6 Ways to Get Past Plateau After Stroke

Past Plateau After Stroke

The road to recovery after stroke is not always a straight line. Oftentimes there is rapid recovery during the first three months, but then the progress slows down. This eventually leads to a plateau in recovery after about six months.

In a scenario where varying levels of paralysis are common, a shift in mindset and making little changes to lifestyle is all it takes to break the plateau. This blog offers few tips that can help you dissect that plateau and get past it.

1. Understand the root-cause

In order to break out of the plateau, it helps to understand what causes it to begin with. Some of the most significant functional improvements often occur during the early days, reflecting the initial plasticity of the brain. However, after few days, you may feel that the initial spike in progress was the end of rehabilitation and that there is no further improvement possible. But for many stroke survivors, the plateau phase is quite common and even to be expected. Understanding this will help both the stroke survivor and caregiver to avoid losing hope and persistence during this difficult time.

2. Revise your workout regime

If you aren’t making any progress, you might need something new and different to jump-start it back into rehabilitation mode. Traditional therapy that isn’t evidence-based can be ineffective and can actually cause a plateau. Thus, familiar exercises must be altered and adjusted. Try switching up your workout intensity, duration, frequency or exercises you do. For that, you will be needing your therapist’s expert guidance.

3. Find the right therapist

If the therapist isn’t modifying the treatment to your specific needs and incorporating the latest proven interventions because he hasn’t been trained in them, perhaps, it’s time to try a new therapist. Your new therapist should be able to prescribe a new evidence-based technique.

With the help of your therapist, learn to set SMART goal(s): specific, measurable, achievable, relevant, and time-bound. When you’re working systematically toward something, your motivation will stay high. After all, the recently damaged brain is taking the necessary time to heal and regrow. And, this requires setting relevant, short-term goals.

4. Learn and try new things

Along with making changes to your regimen (as recommended by the therapist, of course), pick a new skill you want to learn (like playing piano) and practice that. Simple changes like this will initiate Neuroplasticity and help you get past Plateau.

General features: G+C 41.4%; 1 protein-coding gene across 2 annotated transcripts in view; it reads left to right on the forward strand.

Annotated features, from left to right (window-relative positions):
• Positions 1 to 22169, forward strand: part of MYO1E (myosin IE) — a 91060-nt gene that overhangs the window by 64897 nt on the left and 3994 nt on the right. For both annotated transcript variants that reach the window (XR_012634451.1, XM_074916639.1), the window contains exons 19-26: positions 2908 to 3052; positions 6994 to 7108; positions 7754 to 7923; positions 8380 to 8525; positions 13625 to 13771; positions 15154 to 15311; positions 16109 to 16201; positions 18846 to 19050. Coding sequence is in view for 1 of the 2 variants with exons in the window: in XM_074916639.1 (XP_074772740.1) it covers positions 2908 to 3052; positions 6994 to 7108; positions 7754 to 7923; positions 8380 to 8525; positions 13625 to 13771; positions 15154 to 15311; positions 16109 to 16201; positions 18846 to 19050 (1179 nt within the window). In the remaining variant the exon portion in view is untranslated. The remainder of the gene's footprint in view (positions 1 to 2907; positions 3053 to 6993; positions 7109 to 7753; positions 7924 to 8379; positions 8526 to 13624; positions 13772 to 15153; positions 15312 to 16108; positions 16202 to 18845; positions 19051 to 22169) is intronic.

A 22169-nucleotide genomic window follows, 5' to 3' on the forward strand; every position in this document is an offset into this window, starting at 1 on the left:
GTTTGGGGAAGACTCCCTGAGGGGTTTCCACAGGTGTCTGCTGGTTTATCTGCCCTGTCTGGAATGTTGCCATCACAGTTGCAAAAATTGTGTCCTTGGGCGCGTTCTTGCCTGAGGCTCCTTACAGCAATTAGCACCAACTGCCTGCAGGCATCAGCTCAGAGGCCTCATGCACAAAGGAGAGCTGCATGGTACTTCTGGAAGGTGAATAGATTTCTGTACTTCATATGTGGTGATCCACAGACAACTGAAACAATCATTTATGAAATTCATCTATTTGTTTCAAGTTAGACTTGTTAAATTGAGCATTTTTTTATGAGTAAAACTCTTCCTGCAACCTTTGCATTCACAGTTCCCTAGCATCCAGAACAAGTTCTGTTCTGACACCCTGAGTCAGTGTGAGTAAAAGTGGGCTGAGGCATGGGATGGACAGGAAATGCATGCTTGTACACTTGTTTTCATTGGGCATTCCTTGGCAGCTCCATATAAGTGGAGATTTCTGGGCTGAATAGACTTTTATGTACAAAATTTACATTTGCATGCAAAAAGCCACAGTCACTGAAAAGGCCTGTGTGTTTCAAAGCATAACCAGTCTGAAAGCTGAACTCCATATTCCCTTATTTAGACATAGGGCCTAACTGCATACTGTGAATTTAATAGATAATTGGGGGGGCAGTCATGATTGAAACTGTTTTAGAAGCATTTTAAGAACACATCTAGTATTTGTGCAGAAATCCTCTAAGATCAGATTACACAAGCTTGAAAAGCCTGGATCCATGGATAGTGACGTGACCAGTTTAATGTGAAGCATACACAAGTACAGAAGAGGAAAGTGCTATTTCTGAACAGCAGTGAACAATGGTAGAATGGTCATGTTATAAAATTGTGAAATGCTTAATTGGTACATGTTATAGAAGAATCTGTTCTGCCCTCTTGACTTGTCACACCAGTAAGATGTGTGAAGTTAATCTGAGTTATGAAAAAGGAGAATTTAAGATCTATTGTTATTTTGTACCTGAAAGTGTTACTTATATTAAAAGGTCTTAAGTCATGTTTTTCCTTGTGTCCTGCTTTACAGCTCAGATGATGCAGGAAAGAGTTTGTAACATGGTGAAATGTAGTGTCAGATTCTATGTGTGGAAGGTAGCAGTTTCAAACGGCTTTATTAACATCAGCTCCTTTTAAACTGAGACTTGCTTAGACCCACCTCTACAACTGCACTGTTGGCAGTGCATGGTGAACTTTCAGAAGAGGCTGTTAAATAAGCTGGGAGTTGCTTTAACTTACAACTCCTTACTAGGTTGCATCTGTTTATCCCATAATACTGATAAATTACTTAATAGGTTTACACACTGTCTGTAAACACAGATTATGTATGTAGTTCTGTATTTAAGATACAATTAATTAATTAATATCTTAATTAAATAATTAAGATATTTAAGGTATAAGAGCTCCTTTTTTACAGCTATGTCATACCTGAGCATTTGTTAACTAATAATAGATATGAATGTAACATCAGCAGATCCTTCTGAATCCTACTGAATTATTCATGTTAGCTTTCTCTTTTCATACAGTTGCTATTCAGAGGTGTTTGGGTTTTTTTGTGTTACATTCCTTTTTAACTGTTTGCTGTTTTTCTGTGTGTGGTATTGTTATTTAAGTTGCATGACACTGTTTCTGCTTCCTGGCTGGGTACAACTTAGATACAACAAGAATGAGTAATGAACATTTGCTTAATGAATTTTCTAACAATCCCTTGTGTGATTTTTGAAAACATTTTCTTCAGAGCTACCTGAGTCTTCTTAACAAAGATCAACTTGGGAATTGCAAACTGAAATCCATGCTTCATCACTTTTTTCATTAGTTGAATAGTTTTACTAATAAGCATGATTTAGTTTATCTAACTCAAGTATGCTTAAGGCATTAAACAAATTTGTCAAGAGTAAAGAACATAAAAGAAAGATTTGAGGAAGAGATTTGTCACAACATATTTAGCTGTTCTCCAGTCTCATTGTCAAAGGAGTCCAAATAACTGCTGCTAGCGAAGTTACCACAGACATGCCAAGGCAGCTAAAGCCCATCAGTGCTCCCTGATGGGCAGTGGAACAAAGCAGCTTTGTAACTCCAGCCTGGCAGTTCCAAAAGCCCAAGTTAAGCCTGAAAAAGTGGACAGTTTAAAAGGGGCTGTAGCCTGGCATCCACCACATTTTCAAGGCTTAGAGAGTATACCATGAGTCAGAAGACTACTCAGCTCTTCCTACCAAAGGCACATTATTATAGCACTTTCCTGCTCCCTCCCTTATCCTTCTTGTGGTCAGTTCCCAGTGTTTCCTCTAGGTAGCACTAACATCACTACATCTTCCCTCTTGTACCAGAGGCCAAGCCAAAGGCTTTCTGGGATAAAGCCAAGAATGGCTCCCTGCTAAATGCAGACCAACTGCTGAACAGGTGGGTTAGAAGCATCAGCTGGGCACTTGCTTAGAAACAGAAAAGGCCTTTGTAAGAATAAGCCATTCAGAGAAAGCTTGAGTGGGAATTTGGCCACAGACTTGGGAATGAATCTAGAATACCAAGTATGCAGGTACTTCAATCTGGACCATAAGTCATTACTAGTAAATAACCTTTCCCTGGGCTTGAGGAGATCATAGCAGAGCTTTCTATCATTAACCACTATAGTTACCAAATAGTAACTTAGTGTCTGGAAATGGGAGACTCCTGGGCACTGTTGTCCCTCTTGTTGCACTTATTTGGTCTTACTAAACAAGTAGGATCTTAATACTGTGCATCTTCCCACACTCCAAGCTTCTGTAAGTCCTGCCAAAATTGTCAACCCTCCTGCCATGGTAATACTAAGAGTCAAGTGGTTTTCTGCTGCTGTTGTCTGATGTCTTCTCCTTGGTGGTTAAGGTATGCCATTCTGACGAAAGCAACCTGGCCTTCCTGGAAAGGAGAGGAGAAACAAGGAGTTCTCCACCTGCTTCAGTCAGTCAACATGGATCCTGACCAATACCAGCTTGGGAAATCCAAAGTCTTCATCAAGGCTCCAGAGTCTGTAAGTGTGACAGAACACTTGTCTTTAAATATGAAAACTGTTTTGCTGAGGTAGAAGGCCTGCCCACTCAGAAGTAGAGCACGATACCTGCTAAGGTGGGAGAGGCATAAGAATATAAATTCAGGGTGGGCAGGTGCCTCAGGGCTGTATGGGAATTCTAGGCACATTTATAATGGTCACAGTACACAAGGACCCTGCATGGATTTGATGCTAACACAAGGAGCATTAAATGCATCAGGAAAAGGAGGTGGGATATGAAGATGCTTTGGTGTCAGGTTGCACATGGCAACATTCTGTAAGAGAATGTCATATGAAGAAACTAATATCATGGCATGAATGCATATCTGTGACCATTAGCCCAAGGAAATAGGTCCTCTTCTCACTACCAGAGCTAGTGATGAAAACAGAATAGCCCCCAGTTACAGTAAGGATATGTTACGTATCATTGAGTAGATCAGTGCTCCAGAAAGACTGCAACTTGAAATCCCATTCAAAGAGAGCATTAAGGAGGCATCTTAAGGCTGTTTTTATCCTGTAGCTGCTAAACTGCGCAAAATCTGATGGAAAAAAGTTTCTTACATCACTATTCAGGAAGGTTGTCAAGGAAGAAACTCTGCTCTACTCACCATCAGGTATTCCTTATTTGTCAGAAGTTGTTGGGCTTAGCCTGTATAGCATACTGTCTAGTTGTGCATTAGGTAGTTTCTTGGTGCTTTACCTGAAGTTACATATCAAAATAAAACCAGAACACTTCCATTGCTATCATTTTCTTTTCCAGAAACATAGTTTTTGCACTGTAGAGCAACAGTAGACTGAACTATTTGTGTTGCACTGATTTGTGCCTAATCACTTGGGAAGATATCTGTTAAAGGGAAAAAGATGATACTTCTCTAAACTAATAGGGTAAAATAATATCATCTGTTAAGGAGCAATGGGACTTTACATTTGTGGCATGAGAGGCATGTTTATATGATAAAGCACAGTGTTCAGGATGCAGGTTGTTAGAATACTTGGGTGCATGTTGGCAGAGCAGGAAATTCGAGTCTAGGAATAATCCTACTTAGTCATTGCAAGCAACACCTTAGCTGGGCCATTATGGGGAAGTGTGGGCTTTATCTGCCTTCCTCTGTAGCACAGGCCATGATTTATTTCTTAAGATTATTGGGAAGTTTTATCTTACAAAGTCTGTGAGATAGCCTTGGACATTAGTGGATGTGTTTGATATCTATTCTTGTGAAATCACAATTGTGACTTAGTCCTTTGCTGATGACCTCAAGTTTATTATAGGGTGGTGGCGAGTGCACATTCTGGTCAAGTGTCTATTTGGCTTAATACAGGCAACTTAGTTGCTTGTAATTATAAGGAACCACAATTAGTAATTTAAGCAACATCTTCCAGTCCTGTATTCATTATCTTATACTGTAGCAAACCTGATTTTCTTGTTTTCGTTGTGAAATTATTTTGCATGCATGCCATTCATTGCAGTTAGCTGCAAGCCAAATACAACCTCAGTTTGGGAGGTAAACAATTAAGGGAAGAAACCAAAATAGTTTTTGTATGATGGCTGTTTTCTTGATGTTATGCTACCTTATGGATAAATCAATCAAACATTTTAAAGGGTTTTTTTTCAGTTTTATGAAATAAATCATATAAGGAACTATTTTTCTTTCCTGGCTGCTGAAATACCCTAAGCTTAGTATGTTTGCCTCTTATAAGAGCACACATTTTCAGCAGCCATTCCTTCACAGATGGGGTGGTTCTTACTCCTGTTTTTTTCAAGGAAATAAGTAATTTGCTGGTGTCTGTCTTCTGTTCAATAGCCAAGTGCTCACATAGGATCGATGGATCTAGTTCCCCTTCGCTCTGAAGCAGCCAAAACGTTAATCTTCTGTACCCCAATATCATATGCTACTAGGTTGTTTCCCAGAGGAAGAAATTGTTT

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Be part of the relevant research studies (only if your therapist allows you). It may not always work, but you may just luck out with a great new treatment. It’s also not a bad idea to join a stroke group.

5. Track your progress

Tracking everything is essential to making the stroke rehabilitation work for you. Take your current measurements to get a more accurate view of the progress made. Track these measures and compare them to your most recent stats. Apart from tracking your functional performance, it’s also wise to keep track of your:

  1. Daily meals (breakfast, lunch, and dinner) and snacks
  2. Exercise and activity
  3. BMI (Body Mass Index)
  4. Water/hydration

6. Handle emotional changes

Stroke recovery is a long (and often slow) process. Hence, frustration, anger, and depression are understandable obstacles to encounter. If you’re tired, sick, overwhelmed, or stressed, your speech or mobility may suffer.

Don’t give up hope. Many studies show that it is possible to break plateau after stroke. Everyone recovers at different rates. It’s best not to compare your recovery to others. Hope is the most powerful drug, hold onto it.

This Blog is contributed by Dr. Deepak Kr. Nain. He is a certified therapist who specializes in the field of rehabilitation. Deepak possesses a clinical expertise in prescribing the best solutions to help people with neurological disorders such as Parkinson’s disease, Stroke, Multiple Sclerosis (MS) and Guillain-Barré Syndrome (GBS).


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